There is something special about Honda as compared to other large automakers. It’s hard to put a finger on it exactly, but I think it has something to do with how motorsport has been ingrained in the brand since its earliest days. In the early to mid 1960’s for example, Honda drew more worldwide attention from its Formula One racing program than from any of its production cars.
There have been some truly great Honda race cars over the years, and we thought it would be fun to take a look back at some of these machines. Honda’s history in open-wheel and Formula racing could be an entirley separate story, so we’ll keep this post limited to GT, touring, and other production-based race cars.
The first Honda road car to be developed for motorsports was the S600 and S800. The little car even made its way to the Nurburgring, where it was driven by Tetsu Ikuzawa in the 1967 500km race. Honda’s experience with racing motorcycles was put to good use in these early race cars.
Honda’s Racing Service Club (think Mugen predecessor) tuned this S800 for racing use. The car can currently be found at Honda’s Collection Hall at Twin Ring Motegi. The place is a must visit for any fan of Honda or Japanese automobiles in general.
The Civic might not have been designed as a sports car, but it quickly found its place among racers. Here’s the TS Yamato Civic.
The TS races were known more for the rear-drive Starlets and Sunnys, but the Civics more than held their own on the track.
Moving to the 1980s one of the more iconic Honda race cars that comes to mind is the Group A ’87 Motul Mugen Civic Si. This is another car which can be found in the Collection Hall at Motegi. In case you missed it, make sure you check out the spotlight we did on a replica of this car.
Here’s one of Honda’s lesser known race cars from the ’80s – the City Turbo R in all of its flared glory.
Now moving to the 1990’s and we have the Group A JACCS EG Civic, which could be seen on the track alongside Group A legends like the R32 GTR and E30 M3.
How bitchin’ is this livery? Good times back in the ’90s.
In 1994 came the introduction of the Japanese Touring Car Championship. Again, Honda was a major participant first with Civics, and later with Accords. The Accords were very impressive machines for any class, powered by reversed head front midship H22A’s.
Naoki Hattori in the JACCS Accord. Slammed suspension, huge wheels, full contact racing – just a few reasons why touring cars are awesome.
The Castrol Mugen JTCC Accord, also preserved at the Collection Hall.
Over in Europe Hondas could also be seen in series like the BTCC, I’ve got fond memories of watching these races on “Speedvision” as a kid and being hooked. Andy B should be along shortly with a closer look at Honda in BTCC.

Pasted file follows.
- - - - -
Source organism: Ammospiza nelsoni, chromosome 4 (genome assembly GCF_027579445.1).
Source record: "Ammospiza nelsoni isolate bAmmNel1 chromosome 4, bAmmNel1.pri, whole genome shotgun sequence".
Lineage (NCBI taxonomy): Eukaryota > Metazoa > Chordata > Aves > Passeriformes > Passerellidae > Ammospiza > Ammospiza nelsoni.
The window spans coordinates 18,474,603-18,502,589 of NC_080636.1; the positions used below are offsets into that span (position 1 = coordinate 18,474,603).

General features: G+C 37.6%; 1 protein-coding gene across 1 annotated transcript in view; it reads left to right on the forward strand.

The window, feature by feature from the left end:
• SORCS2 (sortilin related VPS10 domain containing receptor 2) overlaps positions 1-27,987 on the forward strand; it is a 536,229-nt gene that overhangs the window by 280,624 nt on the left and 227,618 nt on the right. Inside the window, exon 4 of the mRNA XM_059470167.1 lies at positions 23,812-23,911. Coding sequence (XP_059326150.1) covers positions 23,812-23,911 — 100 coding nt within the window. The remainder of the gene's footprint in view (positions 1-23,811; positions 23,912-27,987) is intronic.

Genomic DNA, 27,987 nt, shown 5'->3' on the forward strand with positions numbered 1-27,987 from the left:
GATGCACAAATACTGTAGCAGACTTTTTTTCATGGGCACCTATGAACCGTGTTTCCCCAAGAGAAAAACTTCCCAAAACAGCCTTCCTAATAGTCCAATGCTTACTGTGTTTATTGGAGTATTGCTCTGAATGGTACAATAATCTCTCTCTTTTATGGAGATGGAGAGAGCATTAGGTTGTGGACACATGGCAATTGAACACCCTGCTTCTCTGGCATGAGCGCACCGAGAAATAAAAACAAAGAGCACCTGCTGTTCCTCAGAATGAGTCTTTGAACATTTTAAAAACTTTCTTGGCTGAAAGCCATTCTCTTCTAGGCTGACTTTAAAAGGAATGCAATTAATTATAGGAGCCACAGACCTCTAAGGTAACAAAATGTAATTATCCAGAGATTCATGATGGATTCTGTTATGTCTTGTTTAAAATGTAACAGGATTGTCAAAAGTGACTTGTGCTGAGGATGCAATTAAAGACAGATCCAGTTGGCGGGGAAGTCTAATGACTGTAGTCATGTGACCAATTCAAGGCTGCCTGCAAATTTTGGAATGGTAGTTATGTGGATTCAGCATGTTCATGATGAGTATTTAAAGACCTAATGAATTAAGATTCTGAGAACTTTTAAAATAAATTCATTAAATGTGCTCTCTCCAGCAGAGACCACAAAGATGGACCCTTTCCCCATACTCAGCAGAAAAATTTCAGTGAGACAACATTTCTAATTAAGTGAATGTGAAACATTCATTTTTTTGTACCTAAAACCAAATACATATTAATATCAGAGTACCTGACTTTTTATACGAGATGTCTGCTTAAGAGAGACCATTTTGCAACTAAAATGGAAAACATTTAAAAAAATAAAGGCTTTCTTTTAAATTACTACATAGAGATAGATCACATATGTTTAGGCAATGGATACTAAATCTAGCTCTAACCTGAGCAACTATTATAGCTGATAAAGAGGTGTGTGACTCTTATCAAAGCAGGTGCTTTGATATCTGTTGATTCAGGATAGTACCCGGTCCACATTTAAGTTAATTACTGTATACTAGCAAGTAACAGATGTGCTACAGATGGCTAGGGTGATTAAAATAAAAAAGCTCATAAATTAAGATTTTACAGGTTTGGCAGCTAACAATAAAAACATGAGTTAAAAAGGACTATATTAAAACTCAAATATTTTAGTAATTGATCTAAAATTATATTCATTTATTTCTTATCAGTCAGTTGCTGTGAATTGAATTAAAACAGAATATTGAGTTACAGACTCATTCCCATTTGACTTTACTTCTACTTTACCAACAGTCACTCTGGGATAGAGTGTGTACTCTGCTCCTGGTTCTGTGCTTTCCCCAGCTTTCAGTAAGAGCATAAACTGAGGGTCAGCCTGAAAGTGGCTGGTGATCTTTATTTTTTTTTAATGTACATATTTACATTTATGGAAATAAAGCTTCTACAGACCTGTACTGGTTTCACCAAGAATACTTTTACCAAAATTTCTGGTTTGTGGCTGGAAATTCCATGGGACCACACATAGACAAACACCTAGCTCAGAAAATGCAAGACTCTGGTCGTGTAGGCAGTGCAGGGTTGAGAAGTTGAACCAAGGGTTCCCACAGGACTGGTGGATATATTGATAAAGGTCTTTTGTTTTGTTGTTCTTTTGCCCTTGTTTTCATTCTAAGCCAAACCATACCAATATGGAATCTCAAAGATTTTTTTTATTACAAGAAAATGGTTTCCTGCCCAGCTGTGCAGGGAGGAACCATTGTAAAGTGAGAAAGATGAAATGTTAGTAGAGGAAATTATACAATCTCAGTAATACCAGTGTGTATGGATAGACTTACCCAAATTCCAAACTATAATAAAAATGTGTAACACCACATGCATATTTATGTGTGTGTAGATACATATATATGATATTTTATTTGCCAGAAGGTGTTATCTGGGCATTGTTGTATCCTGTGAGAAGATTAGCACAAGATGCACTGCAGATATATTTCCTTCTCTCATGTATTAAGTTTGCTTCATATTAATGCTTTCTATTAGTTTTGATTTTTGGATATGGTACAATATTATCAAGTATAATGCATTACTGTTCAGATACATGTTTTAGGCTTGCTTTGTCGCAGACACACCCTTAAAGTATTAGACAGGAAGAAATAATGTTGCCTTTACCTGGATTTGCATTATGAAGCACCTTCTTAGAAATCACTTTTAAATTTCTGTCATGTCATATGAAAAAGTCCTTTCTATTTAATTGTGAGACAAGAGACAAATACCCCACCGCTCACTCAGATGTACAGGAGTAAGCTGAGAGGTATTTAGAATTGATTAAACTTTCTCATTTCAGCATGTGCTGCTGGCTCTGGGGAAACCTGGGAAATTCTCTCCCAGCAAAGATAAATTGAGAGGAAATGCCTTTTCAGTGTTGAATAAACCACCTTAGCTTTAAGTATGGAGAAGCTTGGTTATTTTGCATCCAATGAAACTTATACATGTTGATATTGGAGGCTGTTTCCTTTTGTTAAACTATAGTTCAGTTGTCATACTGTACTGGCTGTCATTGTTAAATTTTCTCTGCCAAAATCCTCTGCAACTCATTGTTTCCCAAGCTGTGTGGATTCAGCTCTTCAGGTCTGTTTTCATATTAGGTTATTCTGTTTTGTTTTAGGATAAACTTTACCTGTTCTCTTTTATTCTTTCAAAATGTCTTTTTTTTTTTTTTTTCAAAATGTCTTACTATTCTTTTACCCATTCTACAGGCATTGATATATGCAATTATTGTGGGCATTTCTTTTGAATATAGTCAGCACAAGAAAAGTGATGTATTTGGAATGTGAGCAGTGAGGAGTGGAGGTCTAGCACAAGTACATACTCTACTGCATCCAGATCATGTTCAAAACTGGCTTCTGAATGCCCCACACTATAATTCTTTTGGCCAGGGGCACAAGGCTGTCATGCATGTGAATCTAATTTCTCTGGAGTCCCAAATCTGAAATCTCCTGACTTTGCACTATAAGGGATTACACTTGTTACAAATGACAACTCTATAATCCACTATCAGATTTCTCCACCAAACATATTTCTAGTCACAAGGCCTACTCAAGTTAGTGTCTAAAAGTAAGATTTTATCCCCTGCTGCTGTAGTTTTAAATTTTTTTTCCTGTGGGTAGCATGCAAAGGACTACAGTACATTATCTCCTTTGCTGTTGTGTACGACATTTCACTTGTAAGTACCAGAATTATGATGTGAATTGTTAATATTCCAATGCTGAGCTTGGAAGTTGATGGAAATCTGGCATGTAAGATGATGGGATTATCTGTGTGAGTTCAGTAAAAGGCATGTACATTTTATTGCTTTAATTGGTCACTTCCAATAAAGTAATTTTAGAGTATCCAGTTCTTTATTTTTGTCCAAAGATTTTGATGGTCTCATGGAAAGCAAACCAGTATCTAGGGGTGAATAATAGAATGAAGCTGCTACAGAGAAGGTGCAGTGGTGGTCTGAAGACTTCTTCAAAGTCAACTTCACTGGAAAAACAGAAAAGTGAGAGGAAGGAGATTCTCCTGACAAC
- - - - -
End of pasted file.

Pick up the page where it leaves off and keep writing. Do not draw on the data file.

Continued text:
Here in the United States, the orange and white Acuras of Real Time Racing have been become synonymous with Honda touring car racing. First it was the Integra Type R’s…
…then the RSX…
…and more recently with the TSX sedan.
In Japan the JTCC had folded by the late ’90s, but Hondas can still be seen in Super Taikyu and other endurance race events.
Here’s a Super Taikyu FD2 on display in Honda’s booth at TAS a couple years ago.
It’s not just Civics that run in the series though, you’ll also find the S2000.
Even the NSX can be seen.
Another Japanese series that needs to be mentioned are the Civic One Make races, with identical cars going head to head.
These races offer close action and a great launching pad for young drivers. I’m not sure what exactly will happen with now that the CIvic has been discontinued from the Japanese market…
Honda might be one the last manufacturers you associate with rally racing, but sure enough the JAS Civic Type R Euro has taken the racing off the pavement.
Of course we couldn’t leave out one of Honda’s most famous racing ventures – the GT Class NSX’s that were campaigned at Le Mans in the mid ’90s.
One of the pilot’s for the NSX Le Mans program was a certain Keiichi Tsuchiya. You can read more about Dorikin’s Le Mans exploits in this retrospective piece.
Finally we have Honda’s participation in JGTC and later Super GT. The NSX saw action in both the GT300 and GT500 classes before being replaced by the new HSV-010 GT for the 2010 season.
By the way Honda, we are still waiting for a street version of this car!
I’m sure there are some Honda race cars that are missing, but as you can see the company has had a very rich history of production-based auto racing.
With the hybrid and electric movement taking over, you can bet that Honda will be one of the key companies bringing motorsport into this new era. I’m certainly fascinated to see what will happen next.
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